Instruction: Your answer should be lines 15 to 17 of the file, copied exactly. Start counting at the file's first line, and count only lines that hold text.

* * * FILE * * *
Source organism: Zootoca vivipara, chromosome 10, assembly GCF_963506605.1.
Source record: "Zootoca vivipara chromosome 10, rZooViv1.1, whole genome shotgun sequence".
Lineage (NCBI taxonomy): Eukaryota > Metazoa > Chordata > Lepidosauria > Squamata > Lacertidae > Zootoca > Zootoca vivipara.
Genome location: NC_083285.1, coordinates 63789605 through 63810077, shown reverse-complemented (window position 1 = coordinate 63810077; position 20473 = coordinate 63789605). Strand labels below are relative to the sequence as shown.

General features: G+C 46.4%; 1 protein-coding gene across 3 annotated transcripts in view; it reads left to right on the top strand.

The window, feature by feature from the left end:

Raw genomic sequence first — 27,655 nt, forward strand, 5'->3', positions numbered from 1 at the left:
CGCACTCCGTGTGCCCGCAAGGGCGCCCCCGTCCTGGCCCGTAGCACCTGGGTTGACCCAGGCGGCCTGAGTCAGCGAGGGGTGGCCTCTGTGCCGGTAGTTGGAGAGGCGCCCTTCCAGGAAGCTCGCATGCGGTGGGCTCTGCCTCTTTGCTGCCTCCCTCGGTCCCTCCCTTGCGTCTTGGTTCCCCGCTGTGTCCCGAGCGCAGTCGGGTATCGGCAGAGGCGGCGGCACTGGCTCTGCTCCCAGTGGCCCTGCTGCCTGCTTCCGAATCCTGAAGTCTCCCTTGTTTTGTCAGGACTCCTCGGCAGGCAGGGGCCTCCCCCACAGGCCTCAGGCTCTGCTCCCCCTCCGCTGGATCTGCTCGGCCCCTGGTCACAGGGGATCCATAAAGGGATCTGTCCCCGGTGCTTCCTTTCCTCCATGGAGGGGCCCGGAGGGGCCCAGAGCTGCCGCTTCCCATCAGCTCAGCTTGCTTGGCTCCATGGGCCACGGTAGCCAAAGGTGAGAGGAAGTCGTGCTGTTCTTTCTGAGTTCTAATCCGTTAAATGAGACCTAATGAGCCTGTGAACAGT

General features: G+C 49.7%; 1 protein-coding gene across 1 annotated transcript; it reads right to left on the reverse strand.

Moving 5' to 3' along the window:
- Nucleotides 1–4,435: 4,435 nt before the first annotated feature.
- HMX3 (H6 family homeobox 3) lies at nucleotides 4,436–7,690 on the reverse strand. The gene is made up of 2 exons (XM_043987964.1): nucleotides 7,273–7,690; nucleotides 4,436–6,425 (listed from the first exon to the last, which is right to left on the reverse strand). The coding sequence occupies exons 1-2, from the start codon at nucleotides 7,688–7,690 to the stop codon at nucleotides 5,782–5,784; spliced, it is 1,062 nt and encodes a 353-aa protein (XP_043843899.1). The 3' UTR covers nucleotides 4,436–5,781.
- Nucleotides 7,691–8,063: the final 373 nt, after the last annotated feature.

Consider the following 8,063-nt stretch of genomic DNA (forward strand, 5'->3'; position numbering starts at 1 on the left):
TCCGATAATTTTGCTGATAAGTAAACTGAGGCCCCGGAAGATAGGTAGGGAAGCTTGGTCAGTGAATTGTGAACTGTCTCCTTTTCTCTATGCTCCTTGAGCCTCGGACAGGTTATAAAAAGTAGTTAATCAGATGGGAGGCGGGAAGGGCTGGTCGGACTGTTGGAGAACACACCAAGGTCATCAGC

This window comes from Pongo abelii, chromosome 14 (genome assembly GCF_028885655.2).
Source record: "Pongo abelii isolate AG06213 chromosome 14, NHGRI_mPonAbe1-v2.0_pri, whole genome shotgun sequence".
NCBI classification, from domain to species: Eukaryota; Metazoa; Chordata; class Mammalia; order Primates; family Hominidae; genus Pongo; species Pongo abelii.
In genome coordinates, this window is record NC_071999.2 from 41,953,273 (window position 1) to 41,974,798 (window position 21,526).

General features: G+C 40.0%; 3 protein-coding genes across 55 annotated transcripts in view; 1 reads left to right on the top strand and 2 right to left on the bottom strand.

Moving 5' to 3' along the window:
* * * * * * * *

TCCGATAATTTTGCTGATAAGTAAACTGAGGCCCCGGAAGATAGGTAGGGAAGCTTGGTCAGTGAATTGTGAACTGTCTCCTTTTCTCTATGCTCCTTGAGCCTCGGACAGGTTATAAAAAGTAGTTAATCAGATGGGAGGCGGGAAGGGCTGGTCGGACTGTTGGAGAACACACCAAGGTCATCAGC

This window comes from Pongo abelii, chromosome 14 (genome assembly GCF_028885655.2).
Source record: "Pongo abelii isolate AG06213 chromosome 14, NHGRI_mPonAbe1-v2.0_pri, whole genome shotgun sequence".